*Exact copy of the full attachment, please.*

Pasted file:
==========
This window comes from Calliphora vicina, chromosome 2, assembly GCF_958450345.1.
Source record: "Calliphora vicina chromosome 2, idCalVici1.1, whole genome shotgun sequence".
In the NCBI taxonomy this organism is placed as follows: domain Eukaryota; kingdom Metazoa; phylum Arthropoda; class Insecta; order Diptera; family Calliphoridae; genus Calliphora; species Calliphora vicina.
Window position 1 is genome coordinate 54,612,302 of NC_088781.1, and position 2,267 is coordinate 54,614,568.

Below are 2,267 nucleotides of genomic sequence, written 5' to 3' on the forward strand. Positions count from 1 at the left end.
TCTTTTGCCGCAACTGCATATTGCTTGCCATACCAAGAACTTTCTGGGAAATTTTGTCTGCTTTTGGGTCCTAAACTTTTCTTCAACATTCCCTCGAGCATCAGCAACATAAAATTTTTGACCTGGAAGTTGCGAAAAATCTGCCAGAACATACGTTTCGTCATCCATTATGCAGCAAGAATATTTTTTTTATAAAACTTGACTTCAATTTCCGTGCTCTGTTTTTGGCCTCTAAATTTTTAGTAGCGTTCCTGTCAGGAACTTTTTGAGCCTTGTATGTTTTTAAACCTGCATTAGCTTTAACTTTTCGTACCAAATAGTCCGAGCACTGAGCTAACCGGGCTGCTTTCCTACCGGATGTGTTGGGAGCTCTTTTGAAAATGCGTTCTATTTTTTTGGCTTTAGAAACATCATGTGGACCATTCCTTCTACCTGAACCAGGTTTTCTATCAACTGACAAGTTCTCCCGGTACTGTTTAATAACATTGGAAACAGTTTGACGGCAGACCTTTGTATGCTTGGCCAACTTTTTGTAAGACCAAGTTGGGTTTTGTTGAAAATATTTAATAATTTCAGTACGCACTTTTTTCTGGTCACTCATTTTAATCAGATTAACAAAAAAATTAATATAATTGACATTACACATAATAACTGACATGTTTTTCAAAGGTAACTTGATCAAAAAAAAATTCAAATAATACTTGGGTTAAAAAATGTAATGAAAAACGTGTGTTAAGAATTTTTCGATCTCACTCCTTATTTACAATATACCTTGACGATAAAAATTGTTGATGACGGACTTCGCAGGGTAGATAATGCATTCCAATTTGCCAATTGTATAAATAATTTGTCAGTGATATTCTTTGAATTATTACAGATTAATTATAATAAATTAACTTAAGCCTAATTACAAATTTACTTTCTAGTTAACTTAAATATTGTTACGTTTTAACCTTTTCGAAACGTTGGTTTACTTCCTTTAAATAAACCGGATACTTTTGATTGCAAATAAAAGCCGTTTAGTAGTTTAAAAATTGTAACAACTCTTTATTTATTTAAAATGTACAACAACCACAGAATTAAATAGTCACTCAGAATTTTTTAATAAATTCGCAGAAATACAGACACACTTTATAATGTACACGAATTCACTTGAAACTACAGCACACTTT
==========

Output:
This window comes from Calliphora vicina, chromosome 2, assembly GCF_958450345.1.
Source record: "Calliphora vicina chromosome 2, idCalVici1.1, whole genome shotgun sequence".
In the NCBI taxonomy this organism is placed as follows: domain Eukaryota; kingdom Metazoa; phylum Arthropoda; class Insecta; order Diptera; family Calliphoridae; genus Calliphora; species Calliphora vicina.
Window position 1 is genome coordinate 54,612,302 of NC_088781.1, and position 2,267 is coordinate 54,614,568.

Below are 2,267 nucleotides of genomic sequence, written 5' to 3' on the forward strand. Positions count from 1 at the left end.
TCTTTTGCCGCAACTGCATATTGCTTGCCATACCAAGAACTTTCTGGGAAATTTTGTCTGCTTTTGGGTCCTAAACTTTTCTTCAACATTCCCTCGAGCATCAGCAACATAAAATTTTTGACCTGGAAGTTGCGAAAAATCTGCCAGAACATACGTTTCGTCATCCATTATGCAGCAAGAATATTTTTTTTATAAAACTTGACTTCAATTTCCGTGCTCTGTTTTTGGCCTCTAAATTTTTAGTAGCGTTCCTGTCAGGAACTTTTTGAGCCTTGTATGTTTTTAAACCTGCATTAGCTTTAACTTTTCGTACCAAATAGTCCGAGCACTGAGCTAACCGGGCTGCTTTCCTACCGGATGTGTTGGGAGCTCTTTTGAAAATGCGTTCTATTTTTTTGGCTTTAGAAACATCATGTGGACCATTCCTTCTACCTGAACCAGGTTTTCTATCAACTGACAAGTTCTCCCGGTACTGTTTAATAACATTGGAAACAGTTTGACGGCAGACCTTTGTATGCTTGGCCAACTTTTTGTAAGACCAAGTTGGGTTTTGTTGAAAATATTTAATAATTTCAGTACGCACTTTTTTCTGGTCACTCATTTTAATCAGATTAACAAAAAAATTAATATAATTGACATTACACATAATAACTGACATGTTTTTCAAAGGTAACTTGATCAAAAAAAAATTCAAATAATACTTGGGTTAAAAAATGTAATGAAAAACGTGTGTTAAGAATTTTTCGATCTCACTCCTTATTTACAATATACCTTGACGATAAAAATTGTTGATGACGGACTTCGCAGGGTAGATAATGCATTCCAATTTGCCAATTGTATAAATAATTTGTCAGTGATATTCTTTGAATTATTACAGATTAATTATAATAAATTAACTTAAGCCTAATTACAAATTTACTTTCTAGTTAACTTAAATATTGTTACGTTTTAACCTTTTCGAAACGTTGGTTTACTTCCTTTAAATAAACCGGATACTTTTGATTGCAAATAAAAGCCGTTTAGTAGTTTAAAAATTGTAACAACTCTTTATTTATTTAAAATGTACAACAACCACAGAATTAAATAGTCACTCAGAATTTTTTAATAAATTCGCAGAAATACAGACACACTTTATAATGTACACGAATTCACTTGAAACTACAGCACACTTT